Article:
information was covered on the process of policy development
and implementation. Examples of oral health policy issues
and policy papers were provided, as were advocacy strategies
and tips for creating effective advocacy messages. The goal
of this chapter was to increase your knowledge, skills and
participation in oral health advocacy efforts.
References and Resources
Policy briefs or position papers
Center for Policy Alternatives. Policy Brief. State
of the States: Overview of 2002 Oral Health State Legislation.
This review examined policies related to 1) increasing access
to oral health care through additional funding, expanding
treatment for special populations, use of volunteers, additional
dental benefits through public programs, 2) provider incentives
such as educational loans/scholarships, increased Medicaid
reimbursement, lower taxes or fees for dentists, 3) assuring
patient rights and quality of care by strengthening quality
oversight, guaranteeing patient choice, oral health warning
labels on products, 4) expanding licensure and scope of
practice through flexible licensure requirements and altering
regulation of allied dental health professionals.
Ryan, Jennifer. Improving Oral Health: Promise and Prospects.
National Health Policy Forum Background Paper, George
Washington Univ. 2003. http://www.nhpf.org/pdfs_bp/BP_OralHealth_6-03.pdf.
Oral Health. Strategies to Prevent Dental Caries: Fluoridation.
Center for Health Improvement. Health Policy Guide. http://www.healthpolicycoach.org/doc.asp?id=6495
Sanchez, OM. and Childers, NK. Anticipatory Guidance in
Infant Oral Health: Rationale and Recommendations. American
Family Physician. Jan 1, 2000. http://www.aafp.org/afp/20000101/115.html.
Michigan Primary Care Association. Oral Health Priority
Gehshan S and Straw T. Access to Oral Health Services
for Low-Income People:
Policy Barriers and Opportunities for Intervention for The
Robert Wood Johnson Foundation. NCSL. October 2002.
National Rural Health Association. Policy Brief. Oral
Health in Rural America. http://www.nrharural.org/dc/policybriefs/oralhealthbrief.pdf.
Health Policy Brief. Access to Oral Health Care in Iowa.
University of Iowa. Public Policy Center. February, 2004.
Warren, RC. Oral Health For All: Policy for Available,
Accessible, and Acceptable Care. Community Voices.1999.
Children's Dental Health Project. http://www.cdhp.org.
The website contains a number of resources.
o State Surveys of Oral Health Needs and Dental Care
Access for Children. Provides a summary of 15 state
reports and also has the reports by state (California is
one of the states; reports are based on the 1993-94 oral
health needs assessment.)
o Congressional testimony, hearings and briefings
o Federal legislative accomplishments
o Congress/Public policy links
o Publications on dental access and coverage and oral health
Government resources and contact information-national and
by state: http://www.vote-smart.org/mystate_government_resources.php.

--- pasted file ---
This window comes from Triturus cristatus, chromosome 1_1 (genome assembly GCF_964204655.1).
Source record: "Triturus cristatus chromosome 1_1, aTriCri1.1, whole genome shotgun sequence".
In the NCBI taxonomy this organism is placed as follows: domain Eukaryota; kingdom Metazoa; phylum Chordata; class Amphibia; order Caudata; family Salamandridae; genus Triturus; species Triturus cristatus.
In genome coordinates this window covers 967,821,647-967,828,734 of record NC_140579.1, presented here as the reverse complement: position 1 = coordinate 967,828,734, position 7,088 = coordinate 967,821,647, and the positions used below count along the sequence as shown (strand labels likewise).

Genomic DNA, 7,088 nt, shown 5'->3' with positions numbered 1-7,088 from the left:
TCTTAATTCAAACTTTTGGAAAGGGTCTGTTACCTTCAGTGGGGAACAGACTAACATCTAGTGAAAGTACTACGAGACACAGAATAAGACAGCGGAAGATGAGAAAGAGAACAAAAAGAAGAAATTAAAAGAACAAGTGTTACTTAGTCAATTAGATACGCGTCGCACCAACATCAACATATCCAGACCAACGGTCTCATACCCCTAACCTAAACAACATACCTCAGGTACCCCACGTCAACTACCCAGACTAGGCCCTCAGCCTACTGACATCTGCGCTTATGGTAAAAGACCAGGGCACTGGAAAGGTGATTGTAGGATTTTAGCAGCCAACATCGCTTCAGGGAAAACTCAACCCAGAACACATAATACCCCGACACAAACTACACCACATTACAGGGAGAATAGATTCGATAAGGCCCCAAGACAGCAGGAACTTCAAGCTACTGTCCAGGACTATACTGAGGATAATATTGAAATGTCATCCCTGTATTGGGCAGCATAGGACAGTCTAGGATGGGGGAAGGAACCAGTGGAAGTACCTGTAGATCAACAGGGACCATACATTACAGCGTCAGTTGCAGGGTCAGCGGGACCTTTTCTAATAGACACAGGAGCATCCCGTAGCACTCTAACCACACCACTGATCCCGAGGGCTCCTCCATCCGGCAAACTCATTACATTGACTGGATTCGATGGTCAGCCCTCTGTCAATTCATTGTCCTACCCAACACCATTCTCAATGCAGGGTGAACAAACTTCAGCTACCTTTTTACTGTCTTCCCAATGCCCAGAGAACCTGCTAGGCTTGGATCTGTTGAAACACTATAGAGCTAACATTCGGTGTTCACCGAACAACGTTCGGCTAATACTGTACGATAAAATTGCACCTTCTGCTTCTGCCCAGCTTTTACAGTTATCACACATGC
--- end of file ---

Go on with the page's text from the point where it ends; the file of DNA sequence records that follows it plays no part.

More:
National Health Law Program: legal resources related to
health care for underserved populations; there is a section
related to oral health. http://www.healthlaw.org.
The Health Consumer Alliance (http://www.healthconsumer.org/advocatelinks.html),
a California group, has a variety of valuable information
on its website related to children's health, Medi-Cal, etc.
American Dental Education Association's website has a number
of advocacy tools and links. They provide a good overview
of the federal legislative process http://www.adea.org/CPPA_Materials/AdvocacyTools/2002LegislativeProcess.pdf.
Center for Health Improvement.Bringing Policy Change
to Your Community. Health Policy Guide. http://www.healthpolicycoach.org/advocacy.asp?id=23
School Health Policies and Programs Study 2000. Fact
Sheet. Dental and Oral Health. NCCDPHP. Centers for
Disease Control and Prevention. http://www.cdc.gov/HealthyYouth/shpps/factsheets/fs01_dental_health.htm.
Crall JJ and Edelstein BL. Primer on Oral Health Policy.
Appendix to Elements Of Effective Action To Improve Oral
Health & Access To Dental Care For Connecticut's Children
and Families. A report commissioned by Connecticut Health
Foundation, Children's Fund of Connecticut, 2001. http://www.cthealth.org.
Look under publications.
Smucker B. The Nonprofit Lobbying Guide.2nd ed.
Washington, DC: Independent Sector, 2004. Chapters can be
viewed online at http://www.independentsector.org/programs/gr/lobbyguide.html.
The Legislative Process and The Budget Process:
A Citizen's Guide to Participation. Available from California
Senate Publications. 1020 N Street, B-53, Sacramento, CA
95814, 916-327-2155. Easy to read booklets, also available
in Spanish, which contain good glossaries. They show a sample
bill, a bill analysis, and the path of a bill and how it
becomes a law, as well as a list of standing committees
and how to access a variety of information. The budget booklet
is a good overview of the budget process and the various
documents that are generated.
Taylor SE. Congress and public health policy. Congressional
Research Services Review.1989.
What did you learn or accomplish as a result of reading
this chapter? Did it help you to organize your thoughts
about how to advocate for policy changes? Were the resources
and examples helpful? Complete the feedback form for Chapter 9 and tell us what was useful and not useful for